He had seven children in total, and was married three times.

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John Wayne

John Wayne battled crippling injuries and heartbreaking loss on Rio Lobo set

The sight of The Duke thundering across The West on horseback remains one of cinema’s most indelible images.
Meanwhile, “Get off your horse and drink your milk” has frequently been attributed as one of John Wayne’s most famous ‘quotes.’

Despite some claims that it came from an advert he shot, it is actually almost certainly an urban myth, most likely started by comedians doing drawling impressions of the Hollywood Westerns legend.
Sadly, though, by the time the star came to film 1970’s Rio Lobo (a blatant remake of Rio Bravo) towards the end of his career, he was in so much pain struggled to get on and off his horse.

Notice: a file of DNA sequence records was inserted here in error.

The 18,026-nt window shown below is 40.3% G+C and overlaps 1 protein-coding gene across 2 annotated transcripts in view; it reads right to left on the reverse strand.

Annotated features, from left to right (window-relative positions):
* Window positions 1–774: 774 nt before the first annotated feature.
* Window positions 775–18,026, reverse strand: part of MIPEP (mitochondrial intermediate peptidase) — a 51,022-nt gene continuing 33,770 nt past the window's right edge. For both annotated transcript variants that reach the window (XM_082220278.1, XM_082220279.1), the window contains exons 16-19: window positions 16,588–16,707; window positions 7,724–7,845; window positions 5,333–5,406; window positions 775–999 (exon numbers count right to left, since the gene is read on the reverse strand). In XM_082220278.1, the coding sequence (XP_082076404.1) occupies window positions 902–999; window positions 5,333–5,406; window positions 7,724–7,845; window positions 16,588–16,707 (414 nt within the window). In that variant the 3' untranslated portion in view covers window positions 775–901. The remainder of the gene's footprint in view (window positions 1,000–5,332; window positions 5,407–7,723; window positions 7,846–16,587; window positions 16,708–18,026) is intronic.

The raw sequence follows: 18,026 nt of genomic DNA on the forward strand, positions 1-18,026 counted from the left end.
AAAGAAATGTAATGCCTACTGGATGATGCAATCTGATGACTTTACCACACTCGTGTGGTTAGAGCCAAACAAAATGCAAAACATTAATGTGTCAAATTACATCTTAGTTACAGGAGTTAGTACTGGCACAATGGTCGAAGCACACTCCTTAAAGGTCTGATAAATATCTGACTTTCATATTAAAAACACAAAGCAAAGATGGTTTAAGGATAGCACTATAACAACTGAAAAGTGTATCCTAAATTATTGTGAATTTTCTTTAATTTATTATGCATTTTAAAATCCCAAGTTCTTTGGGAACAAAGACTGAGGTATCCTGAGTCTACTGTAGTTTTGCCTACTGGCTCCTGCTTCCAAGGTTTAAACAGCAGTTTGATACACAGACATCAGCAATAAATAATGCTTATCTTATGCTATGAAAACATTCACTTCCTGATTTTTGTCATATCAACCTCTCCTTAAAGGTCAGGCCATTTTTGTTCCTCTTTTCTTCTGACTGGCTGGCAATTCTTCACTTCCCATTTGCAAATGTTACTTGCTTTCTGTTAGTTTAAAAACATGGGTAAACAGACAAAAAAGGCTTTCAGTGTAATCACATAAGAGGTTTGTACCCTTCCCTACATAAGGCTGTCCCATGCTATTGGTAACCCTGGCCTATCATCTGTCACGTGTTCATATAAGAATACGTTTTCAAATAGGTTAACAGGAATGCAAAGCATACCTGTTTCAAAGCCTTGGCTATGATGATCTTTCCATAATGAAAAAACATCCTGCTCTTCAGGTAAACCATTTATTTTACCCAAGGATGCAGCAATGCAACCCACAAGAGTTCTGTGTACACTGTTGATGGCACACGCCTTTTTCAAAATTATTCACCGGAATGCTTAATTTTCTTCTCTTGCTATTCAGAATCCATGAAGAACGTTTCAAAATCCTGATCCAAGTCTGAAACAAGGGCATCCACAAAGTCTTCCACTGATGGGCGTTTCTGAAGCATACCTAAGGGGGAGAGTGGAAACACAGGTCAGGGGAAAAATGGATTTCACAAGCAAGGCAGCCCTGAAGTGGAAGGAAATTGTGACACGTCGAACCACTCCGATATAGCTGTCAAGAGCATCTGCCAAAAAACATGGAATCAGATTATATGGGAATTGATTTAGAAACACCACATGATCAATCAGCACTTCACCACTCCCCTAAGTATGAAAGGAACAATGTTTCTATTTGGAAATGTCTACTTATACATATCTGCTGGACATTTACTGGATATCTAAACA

In fact, the entire film shoot was surrounded by personal tragedies for the actor.
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John Wayne on horseback in Rio Lobo

John Wayne on horseback in Rio Lobo (Image: GETTY)

John Wayne starred in Rio Lobo
John Wayne was in agony in Rio Lobo (Image: GETTY )

It was director Howard Hawks’ final film and the third film he made with John Wayne about a beleaguered sheriff standing against outlaws.
In a 1971 interview Hawks said of Rio Lobo: “The last picture we made, I called him up and said, ‘Duke, I’ve got a story.’ He said, ‘I can’t make it for a year, I’m all tied up.’ And I said, ‘Well, that’s all right, it’ll take me a year to get it finished.’
“He said, ‘Good, I’ll be all ready.’ And he came down on location and he said, ‘What’s this about?’ And I told him the story. He never even read it, he didn’t know anything about it.”

Famously, when Wayne realised it was a remake of Rio Bravo and El Dorado, he quipped: “Yes, he said, ‘Do I get to play the drunk this time?”

Hawks was less jocular after the film bombed and blamed it on 63-year-old Wayne being too old and out of shape for the role.
Critics and audiences agreed and the film took just over $4million against a production budget of $6million plus all the extra promotional costs which are often the same again.